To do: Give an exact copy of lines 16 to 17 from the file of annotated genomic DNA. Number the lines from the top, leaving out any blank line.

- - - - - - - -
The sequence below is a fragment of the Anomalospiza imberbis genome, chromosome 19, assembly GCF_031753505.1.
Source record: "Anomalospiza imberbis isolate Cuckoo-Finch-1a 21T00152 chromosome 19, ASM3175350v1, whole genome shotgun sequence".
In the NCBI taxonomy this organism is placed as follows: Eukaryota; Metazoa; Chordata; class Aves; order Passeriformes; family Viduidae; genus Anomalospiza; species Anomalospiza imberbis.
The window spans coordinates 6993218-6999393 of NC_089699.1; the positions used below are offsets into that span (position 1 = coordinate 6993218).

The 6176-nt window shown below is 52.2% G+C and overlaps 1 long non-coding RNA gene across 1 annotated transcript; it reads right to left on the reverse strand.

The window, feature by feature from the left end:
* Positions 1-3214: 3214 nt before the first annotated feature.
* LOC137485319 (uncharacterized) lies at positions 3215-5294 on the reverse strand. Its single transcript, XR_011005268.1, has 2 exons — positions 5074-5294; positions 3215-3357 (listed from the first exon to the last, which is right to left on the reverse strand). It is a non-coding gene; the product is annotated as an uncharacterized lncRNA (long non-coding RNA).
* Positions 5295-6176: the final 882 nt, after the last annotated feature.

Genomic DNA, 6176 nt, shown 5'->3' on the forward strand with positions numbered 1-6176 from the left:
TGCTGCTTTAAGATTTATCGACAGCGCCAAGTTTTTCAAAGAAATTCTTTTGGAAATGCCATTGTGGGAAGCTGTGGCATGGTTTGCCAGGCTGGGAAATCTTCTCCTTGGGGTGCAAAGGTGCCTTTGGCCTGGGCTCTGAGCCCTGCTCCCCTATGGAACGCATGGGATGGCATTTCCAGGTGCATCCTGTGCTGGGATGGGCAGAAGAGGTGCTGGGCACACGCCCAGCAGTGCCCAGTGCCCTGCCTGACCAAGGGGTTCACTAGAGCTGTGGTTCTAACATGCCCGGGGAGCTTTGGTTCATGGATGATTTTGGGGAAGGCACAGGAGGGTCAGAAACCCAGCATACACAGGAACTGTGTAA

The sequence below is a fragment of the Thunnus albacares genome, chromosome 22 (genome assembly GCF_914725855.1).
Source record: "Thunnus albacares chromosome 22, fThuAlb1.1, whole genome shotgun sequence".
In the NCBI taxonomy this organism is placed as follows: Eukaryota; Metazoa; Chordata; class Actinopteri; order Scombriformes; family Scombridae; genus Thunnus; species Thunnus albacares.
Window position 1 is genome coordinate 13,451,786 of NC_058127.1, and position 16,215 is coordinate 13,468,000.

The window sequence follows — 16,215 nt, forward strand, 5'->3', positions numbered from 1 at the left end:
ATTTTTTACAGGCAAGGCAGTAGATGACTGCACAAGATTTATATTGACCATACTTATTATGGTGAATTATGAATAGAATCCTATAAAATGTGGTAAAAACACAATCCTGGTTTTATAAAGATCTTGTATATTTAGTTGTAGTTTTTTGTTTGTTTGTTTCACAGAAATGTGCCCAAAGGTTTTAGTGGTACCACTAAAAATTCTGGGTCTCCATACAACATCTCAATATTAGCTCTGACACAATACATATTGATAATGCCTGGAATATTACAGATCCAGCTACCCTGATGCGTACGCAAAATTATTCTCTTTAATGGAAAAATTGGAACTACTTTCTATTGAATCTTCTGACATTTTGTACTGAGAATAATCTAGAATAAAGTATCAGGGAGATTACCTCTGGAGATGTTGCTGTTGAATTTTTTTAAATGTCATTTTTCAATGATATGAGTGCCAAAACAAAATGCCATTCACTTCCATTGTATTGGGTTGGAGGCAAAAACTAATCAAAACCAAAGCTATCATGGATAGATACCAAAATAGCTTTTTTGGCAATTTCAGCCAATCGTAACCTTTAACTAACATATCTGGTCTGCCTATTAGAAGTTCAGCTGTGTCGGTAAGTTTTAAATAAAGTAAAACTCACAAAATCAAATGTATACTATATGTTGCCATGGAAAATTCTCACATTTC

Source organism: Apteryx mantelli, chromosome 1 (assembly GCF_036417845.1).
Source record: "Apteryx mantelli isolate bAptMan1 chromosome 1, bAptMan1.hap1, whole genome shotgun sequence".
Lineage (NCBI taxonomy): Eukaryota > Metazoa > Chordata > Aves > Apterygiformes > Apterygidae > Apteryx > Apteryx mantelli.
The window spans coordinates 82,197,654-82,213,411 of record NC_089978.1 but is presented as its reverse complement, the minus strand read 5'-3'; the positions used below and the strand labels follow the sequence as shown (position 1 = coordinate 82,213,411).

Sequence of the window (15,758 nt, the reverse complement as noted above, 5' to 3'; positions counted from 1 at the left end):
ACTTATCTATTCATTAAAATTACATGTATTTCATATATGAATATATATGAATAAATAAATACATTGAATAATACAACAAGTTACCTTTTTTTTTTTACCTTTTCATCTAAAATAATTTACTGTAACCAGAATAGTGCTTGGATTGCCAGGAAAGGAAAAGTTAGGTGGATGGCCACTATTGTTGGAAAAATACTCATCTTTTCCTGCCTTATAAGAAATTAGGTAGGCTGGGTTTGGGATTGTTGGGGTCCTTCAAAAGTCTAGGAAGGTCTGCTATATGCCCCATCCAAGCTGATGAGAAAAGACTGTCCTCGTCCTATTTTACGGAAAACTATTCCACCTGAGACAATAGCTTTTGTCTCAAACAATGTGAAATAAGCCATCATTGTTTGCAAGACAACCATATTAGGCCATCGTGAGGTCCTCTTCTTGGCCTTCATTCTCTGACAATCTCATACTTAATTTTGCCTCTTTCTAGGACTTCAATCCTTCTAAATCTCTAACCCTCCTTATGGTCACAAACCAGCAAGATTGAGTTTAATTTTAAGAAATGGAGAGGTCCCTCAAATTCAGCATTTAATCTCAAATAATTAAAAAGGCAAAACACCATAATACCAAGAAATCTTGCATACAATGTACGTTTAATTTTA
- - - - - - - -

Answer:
The window sequence follows — 16,215 nt, forward strand, 5'->3', positions numbered from 1 at the left end:
ATTTTTTACAGGCAAGGCAGTAGATGACTGCACAAGATTTATATTGACCATACTTATTATGGTGAATTATGAATAGAATCCTATAAAATGTGGTAAAAACACAATCCTGGTTTTATAAAGATCTTGTATATTTAGTTGTAGTTTTTTGTTTGTTTGTTTCACAGAAATGTGCCCAAAGGTTTTAGTGGTACCACTAAAAATTCTGGGTCTCCATACAACATCTCAATATTAGCTCTGACACAATACATATTGATAATGCCTGGAATATTACAGATCCAGCTACCCTGATGCGTACGCAAAATTATTCTCTTTAATGGAAAAATTGGAACTACTTTCTATTGAATCTTCTGACATTTTGTACTGAGAATAATCTAGAATAAAGTATCAGGGAGATTACCTCTGGAGATGTTGCTGTTGAATTTTTTTAAATGTCATTTTTCAATGATATGAGTGCCAAAACAAAATGCCATTCACTTCCATTGTATTGGGTTGGAGGCAAAAACTAATCAAAACCAAAGCTATCATGGATAGATACCAAAATAGCTTTTTTGGCAATTTCAGCCAATCGTAACCTTTAACTAACATATCTGGTCTGCCTATTAGAAGTTCAGCTGTGTCGGTAAGTTTTAAATAAAGTAAAACTCACAAAATCAAATGTATACTATATGTTGCCATGGAAAATTCTCACATTTC